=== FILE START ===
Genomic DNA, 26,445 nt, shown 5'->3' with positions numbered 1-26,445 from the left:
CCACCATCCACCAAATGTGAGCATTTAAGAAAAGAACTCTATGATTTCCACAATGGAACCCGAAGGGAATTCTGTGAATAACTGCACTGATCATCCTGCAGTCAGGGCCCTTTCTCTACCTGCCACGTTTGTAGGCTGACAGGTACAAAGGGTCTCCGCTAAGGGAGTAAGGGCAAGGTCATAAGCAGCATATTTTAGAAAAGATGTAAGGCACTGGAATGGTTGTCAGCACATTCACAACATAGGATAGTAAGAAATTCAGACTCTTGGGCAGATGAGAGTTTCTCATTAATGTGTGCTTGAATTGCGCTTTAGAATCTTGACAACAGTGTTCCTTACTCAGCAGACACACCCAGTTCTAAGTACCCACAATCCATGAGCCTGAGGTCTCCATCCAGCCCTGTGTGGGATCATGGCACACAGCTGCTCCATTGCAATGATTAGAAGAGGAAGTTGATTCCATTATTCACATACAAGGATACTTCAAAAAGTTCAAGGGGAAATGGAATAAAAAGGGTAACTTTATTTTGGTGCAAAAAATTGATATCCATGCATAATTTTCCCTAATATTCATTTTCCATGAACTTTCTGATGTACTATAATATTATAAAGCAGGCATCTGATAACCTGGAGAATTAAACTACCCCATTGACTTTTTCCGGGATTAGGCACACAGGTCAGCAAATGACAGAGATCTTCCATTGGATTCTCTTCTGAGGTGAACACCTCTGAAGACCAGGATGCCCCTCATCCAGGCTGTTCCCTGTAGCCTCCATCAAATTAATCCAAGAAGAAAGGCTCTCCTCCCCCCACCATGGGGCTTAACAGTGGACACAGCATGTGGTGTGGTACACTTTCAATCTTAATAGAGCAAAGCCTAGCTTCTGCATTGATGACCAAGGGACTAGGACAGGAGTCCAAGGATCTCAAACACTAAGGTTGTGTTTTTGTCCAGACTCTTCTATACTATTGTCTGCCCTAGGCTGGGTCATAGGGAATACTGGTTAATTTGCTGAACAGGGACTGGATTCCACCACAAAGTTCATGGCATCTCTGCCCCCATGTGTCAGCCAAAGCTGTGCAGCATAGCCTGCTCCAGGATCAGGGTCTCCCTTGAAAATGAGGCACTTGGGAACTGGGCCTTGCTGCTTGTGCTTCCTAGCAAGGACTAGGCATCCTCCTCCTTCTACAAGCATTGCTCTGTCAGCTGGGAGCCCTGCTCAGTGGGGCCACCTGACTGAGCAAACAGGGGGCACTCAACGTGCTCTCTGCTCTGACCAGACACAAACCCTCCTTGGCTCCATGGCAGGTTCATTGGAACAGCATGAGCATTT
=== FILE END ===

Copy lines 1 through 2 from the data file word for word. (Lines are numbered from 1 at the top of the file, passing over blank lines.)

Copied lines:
Genomic DNA, 26,445 nt, shown 5'->3' with positions numbered 1-26,445 from the left:
CCACCATCCACCAAATGTGAGCATTTAAGAAAAGAACTCTATGATTTCCACAATGGAACCCGAAGGGAATTCTGTGAATAACTGCACTGATCATCCTGCAGTCAGGGCCCTTTCTCTACCTGCCACGTTTGTAGGCTGACAGGTACAAAGGGTCTCCGCTAAGGGAGTAAGGGCAAGGTCATAAGCAGCATATTTTAGAAAAGATGTAAGGCACTGGAATGGTTGTCAGCACATTCACAACATAGGATAGTAAGAAATTCAGACTCTTGGGCAGATGAGAGTTTCTCATTAATGTGTGCTTGAATTGCGCTTTAGAATCTTGACAACAGTGTTCCTTACTCAGCAGACACACCCAGTTCTAAGTACCCACAATCCATGAGCCTGAGGTCTCCATCCAGCCCTGTGTGGGATCATGGCACACAGCTGCTCCATTGCAATGATTAGAAGAGGAAGTTGATTCCATTATTCACATACAAGGATACTTCAAAAAGTTCAAGGGGAAATGGAATAAAAAGGGTAACTTTATTTTGGTGCAAAAAATTGATATCCATGCATAATTTTCCCTAATATTCATTTTCCATGAACTTTCTGATGTACTATAATATTATAAAGCAGGCATCTGATAACCTGGAGAATTAAACTACCCCATTGACTTTTTCCGGGATTAGGCACACAGGTCAGCAAATGACAGAGATCTTCCATTGGATTCTCTTCTGAGGTGAACACCTCTGAAGACCAGGATGCCCCTCATCCAGGCTGTTCCCTGTAGCCTCCATCAAATTAATCCAAGAAGAAAGGCTCTCCTCCCCCCACCATGGGGCTTAACAGTGGACACAGCATGTGGTGTGGTACACTTTCAATCTTAATAGAGCAAAGCCTAGCTTCTGCATTGATGACCAAGGGACTAGGACAGGAGTCCAAGGATCTCAAACACTAAGGTTGTGTTTTTGTCCAGACTCTTCTATACTATTGTCTGCCCTAGGCTGGGTCATAGGGAATACTGGTTAATTTGCTGAACAGGGACTGGATTCCACCACAAAGTTCATGGCATCTCTGCCCCCATGTGTCAGCCAAAGCTGTGCAGCATAGCCTGCTCCAGGATCAGGGTCTCCCTTGAAAATGAGGCACTTGGGAACTGGGCCTTGCTGCTTGTGCTTCCTAGCAAGGACTAGGCATCCTCCTCCTTCTACAAGCATTGCTCTGTCAGCTGGGAGCCCTGCTCAGTGGGGCCACCTGACTGAGCAAACAGGGGGCACTCAACGTGCTCTCTGCTCTGACCAGACACAAACCCTCCTTGGCTCCATGGCAGGTTCATTGGAACAGCATGAGCATTT